BookCon is a fan-oriented event that combines storytelling and pop-culture. It occurs during the weekend after BookExpo America. Both events were in Chicago this year, since the publishers are already set up. This year the event was a one day book extravaganza. There were over 7,000 attendees and two dozen panels to choose from. Despite the craziness, I managed to sit in on some great panels throughout the day.
The first full panel I saw was: “The Power & Importance of Historical Fiction for Teens,” featuring Ruta Sepetys and Monica Hesse. Ruta’s Salt to the Sea is one of the best books I’ve read this year and while I haven’t read Monica’s Girl in the Blue Coat, I’ve heard great things about the World War II story. They had a great discussion about the fact that young people are deep thinkers, making them a great audience for historical fiction. Both women did large amounts of research to portray the history accurately, everything from cooking recipes from the time period to traveling. During the conversation, Ruta and Monica both kept going back to the fact that they feel an obligation to tell these stories truthfully because of all the people whose stories have been lost throughout history. It was a really inspiring and informative discussion.
The next panel I saw featured Leigh Bardugo and Marissa Meyer in a game of Truth or Dare. Leigh and Marissa played Rock, Paper, Scissors to decide who went first and Marissa won. From there, they went back and forth doing both truths and dares, ranging from composing a limerick on the spot or sharing spoilers from their upcoming books to holding their breath during the other author’s entire turn to standing on one foot for the other’s turn. They even took Truth or Dares from the audience, giving fans a chance to interact with them. It was a lot of fun to witness, and huge props to Leigh Bardugo and Marissa Meyer for putting themselves out there in front of a large crowd.
From there, I headed to the “Reality Bites – Contemporary YA Takes The Stage” with David Arnold, David Levithan, Jennifer Niven, John Corey Whaley, and Nicola Yoon. These authors have written books that include topics like mental illness, sexuality, illegal immigration and deportation, and so many other issues relevant to today’s teenagers. I didn’t see the whole panel, but what I saw was a great conversation surrounding the importance of telling stories that young adults can find a piece of themselves in.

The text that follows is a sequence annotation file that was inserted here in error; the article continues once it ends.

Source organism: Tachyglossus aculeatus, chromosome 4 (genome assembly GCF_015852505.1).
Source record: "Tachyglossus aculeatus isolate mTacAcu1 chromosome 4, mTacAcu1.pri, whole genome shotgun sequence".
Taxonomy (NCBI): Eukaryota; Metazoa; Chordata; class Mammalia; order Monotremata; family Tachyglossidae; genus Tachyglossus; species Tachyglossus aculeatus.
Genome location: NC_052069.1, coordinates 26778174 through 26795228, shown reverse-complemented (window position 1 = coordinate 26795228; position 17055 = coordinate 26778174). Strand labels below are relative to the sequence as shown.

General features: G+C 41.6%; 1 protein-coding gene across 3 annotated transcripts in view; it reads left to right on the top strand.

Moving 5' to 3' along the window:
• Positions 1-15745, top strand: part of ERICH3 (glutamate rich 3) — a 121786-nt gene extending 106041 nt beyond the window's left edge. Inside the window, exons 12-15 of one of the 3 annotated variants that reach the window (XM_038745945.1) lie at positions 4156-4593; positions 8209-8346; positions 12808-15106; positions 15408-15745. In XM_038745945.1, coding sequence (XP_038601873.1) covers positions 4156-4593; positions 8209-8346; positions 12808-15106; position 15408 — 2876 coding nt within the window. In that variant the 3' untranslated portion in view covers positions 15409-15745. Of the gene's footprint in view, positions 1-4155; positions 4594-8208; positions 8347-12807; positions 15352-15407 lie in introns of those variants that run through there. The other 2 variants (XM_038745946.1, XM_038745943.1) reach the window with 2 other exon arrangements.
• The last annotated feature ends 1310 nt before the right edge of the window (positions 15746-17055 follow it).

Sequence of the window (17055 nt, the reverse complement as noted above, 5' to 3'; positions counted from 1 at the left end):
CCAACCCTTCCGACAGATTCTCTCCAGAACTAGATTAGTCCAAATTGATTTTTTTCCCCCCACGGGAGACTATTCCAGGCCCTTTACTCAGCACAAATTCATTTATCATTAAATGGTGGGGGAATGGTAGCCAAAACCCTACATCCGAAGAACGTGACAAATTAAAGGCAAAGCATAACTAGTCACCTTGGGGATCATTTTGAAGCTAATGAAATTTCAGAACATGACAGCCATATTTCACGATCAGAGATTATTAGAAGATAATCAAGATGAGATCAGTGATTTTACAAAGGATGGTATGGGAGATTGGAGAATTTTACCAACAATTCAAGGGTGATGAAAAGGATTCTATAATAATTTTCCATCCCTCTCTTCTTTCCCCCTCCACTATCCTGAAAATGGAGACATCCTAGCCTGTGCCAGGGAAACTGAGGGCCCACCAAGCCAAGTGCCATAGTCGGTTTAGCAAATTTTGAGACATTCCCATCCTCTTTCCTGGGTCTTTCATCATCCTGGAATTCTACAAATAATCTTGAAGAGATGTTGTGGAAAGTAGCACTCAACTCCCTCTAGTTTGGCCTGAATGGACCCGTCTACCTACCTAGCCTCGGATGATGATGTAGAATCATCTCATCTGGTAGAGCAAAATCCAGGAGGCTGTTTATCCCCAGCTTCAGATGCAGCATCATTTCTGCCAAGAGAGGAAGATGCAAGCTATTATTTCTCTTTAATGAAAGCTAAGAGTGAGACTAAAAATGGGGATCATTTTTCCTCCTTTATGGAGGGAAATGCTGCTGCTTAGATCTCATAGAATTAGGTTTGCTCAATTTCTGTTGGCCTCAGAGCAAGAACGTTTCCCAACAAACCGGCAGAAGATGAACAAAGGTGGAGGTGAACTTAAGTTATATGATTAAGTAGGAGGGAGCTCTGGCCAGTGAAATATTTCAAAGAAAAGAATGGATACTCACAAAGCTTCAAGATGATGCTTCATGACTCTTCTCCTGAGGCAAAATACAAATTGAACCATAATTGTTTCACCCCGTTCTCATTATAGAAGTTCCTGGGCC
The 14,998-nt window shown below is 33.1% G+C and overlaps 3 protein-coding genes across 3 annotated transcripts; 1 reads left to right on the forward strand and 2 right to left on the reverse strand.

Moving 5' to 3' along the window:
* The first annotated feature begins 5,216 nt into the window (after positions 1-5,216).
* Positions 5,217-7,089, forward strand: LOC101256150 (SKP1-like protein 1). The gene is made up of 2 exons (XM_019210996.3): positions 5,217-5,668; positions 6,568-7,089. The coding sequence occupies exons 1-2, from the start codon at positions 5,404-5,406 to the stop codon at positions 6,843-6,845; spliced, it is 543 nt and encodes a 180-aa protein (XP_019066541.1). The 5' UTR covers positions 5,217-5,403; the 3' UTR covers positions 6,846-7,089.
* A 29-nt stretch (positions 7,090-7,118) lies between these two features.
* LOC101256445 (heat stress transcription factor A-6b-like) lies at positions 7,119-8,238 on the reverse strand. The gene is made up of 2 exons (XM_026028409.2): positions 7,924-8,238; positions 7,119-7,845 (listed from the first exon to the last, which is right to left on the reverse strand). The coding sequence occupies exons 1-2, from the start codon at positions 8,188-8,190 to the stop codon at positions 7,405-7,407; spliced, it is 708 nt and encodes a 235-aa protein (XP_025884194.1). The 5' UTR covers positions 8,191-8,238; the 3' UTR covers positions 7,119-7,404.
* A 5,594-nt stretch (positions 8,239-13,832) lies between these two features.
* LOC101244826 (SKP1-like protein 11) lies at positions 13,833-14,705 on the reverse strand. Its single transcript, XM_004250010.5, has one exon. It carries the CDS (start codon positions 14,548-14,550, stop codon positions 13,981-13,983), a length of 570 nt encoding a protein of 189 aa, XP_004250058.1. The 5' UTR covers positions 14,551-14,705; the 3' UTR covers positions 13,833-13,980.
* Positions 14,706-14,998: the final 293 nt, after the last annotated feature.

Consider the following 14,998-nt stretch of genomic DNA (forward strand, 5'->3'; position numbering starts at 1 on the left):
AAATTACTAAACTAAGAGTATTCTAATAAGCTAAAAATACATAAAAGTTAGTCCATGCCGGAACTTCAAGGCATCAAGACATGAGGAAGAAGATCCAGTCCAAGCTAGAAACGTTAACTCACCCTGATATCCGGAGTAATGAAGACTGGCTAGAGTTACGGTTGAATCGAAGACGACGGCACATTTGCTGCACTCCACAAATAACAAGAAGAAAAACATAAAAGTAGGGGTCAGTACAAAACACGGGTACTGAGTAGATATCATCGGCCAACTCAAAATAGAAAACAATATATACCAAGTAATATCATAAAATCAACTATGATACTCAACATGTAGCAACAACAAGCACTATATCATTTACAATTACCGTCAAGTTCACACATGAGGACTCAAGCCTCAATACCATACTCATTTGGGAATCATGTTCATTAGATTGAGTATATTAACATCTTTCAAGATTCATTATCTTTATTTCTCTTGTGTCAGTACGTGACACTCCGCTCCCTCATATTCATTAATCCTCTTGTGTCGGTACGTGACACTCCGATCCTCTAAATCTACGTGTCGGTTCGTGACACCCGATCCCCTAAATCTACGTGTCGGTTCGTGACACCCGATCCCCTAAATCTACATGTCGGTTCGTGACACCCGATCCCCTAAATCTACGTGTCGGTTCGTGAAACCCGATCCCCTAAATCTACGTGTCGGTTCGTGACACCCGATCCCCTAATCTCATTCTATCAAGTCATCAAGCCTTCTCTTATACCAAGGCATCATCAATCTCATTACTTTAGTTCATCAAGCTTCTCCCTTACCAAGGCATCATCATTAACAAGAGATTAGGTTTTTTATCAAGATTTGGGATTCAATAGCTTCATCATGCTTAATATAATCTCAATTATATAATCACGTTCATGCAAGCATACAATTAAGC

This panel was especially exciting because Gabrielle Bondi, the co-founder of TheYoungFolks.com, moderated it. Jenny Han, Siobhan Vivian, and Morgan Matson made tons of Hamilton references and talked about their writing & storytelling process. The three of them have been friends since before being published and it was nice to see the love and support they have for each other and the book community as a whole.
Last year’s BookCon was pretty chaotic and I was hoping that the organizers had made improvements for this year. I don’t know if it was the change in location or the fact that it’s hard to direct 7,000 people at once, but things were still a little unruly. I’ll be paying attention to how they handle BookCon next year since it’ll be back in New York and spread out over two days. The crowd control certainly isn’t a deal breaker but the large crowds and lines can be overwhelming, so if you’re not a fan of situations with lots of really enthusiastic people, BookCon is probably not the best event for you.
Overall, BookCon is a great place to see a lot of authors in person, whether through panels or autographing. With so many attendees, you get a chance to see some big-name authors in a fun environment. It’s all about what you’re hoping to get out of it. As long as your expectations are reasonable, BookCon can be enjoyable and a success.